Strettons' Staff - Philip Tobin, Consultant
Stretton's longest employee of 52 years shares how he started his career at Strettons and how after all these years, the values of the company remain the same.
England was swinging when I joined Strettons’ Hackney office in the summer of 1964, for work experience. Back then we were in one of London’s most unfashionable areas. The dated, smoke-filled offices with a single outside toilet and nowhere to make tea (coffee not an option) were hardly incentives for a 16-year-old but there were compensations; not least daily driving lessons on rent-collection rounds in Charlie Dyson’s 3-wheeled Reliant Rebel, which enabled me to pass my driving test at 17.
I was office dogsbody: rent clerk, messenger, post-boy, measuring tape end holder. I became indispensable when Strettons acquired its first Agfa photocopier because no one else could work the thing, with its negatives and positives, messy developing liquid and specially coated paper.
On deciding to become a surveyor, I applied for jobs at West End firms, only to find that the best salary on offer for trainees was £4.10 shillings (£4.50) per week (the profession had only recently moved on from articled clerks). I could not afford the fares, let alone lunches and living expenses, so I decided to continue working in Dad’s office, complete with my wide-lapelled jackets, flares and kipper ties.
Fast-forward 5 decades and it’s a cliché to say that the years have flashed by, but they have, perhaps because I’ve so enjoyed my varied career with Strettons. Back to the sixties, Strettons' two offices in Hackney and Walthamstow employed about a dozen people. After a few years of hands-on learning and college day release, I qualified as a Chartered Auctioneer & Estate Agent in 1970 and as a Chartered Surveyor in 1971. At that time, Strettons could do just about anything connected with urban property. In the days of mass slum clearance and public housing construction, compensation claims comprised much of my workload. However, I also carried out valuations of residential and commercial buildings, tackled dilapidations, sales, lettings, leasehold enfranchisement, town-planning advice, rating-appeals, auction sales, building surveys and estate management.
The firm still does all of this. The difference is that, in the early seventies, any surveyor was expected to handle any of those disparate jobs. A surveyor knew a little about every aspect of the job. Today, we have specialists in each field; all with deep knowledge of a narrow field. It is the same for all professions. Am I being nostalgic, or were old fashioned general practitioners better than specialists in many ways?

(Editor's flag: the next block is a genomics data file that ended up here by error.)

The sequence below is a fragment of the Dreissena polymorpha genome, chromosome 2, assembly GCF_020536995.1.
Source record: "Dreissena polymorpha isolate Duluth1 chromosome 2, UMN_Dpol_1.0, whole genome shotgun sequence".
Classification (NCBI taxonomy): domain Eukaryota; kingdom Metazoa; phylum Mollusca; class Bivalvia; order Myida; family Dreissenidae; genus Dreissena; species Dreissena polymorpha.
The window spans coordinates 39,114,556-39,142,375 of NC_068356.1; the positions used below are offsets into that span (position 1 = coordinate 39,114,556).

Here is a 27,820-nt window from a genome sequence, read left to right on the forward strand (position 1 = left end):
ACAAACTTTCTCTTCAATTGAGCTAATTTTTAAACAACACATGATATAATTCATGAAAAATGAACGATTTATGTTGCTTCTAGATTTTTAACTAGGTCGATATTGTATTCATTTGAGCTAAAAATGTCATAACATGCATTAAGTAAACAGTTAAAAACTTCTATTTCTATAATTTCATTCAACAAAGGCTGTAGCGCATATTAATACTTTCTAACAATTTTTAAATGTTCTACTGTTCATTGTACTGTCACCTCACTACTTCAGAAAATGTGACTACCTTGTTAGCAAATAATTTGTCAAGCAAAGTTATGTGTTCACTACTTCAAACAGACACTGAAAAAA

When I moved from Hackney to Spitalfields in 1987, Strettons had one of the earliest fully computerised offices. I specialised in medical property work and expert witness reports for use in litigation. I held LPA Receivership appointments during the early nineties' recession. As an arbitrator, I determined hundreds of commercial and residential property disputes. I sat on the Tribunal in the landmark Sportelli case in Belgravia, known only to leasehold enfranchisement surveyors, housing lawyers and, erm, anoraks. I have advised on NHS hospitals, clinics and surgeries; humble dwellings and prime central London homes (telling people I visited Cher’s bedroom is useful at parties, even if it was only for a valuation survey), pretty well everything from underground public toilets to world-renowned national sports venues.
We moved from Spitalfields into our present offices, by Finsbury Square, in 2013. Today, Strettons has more than 100 staff working here in London, from our City & City Fringe office near Finsbury Square, our West End branch in Cavendish Square, and our expanding head-offices in Walthamstow.
Not fully retired but no longer at my desk by 7:30 am every weekday. I can spend more time with my grandchildren, as well as my grand dog. I'm also enjoying spending time on DIY, travel, literature and the arts. Strettons has an admirable record for keeping in touch with former employees, many of whom moved on decades ago and I join these alumni.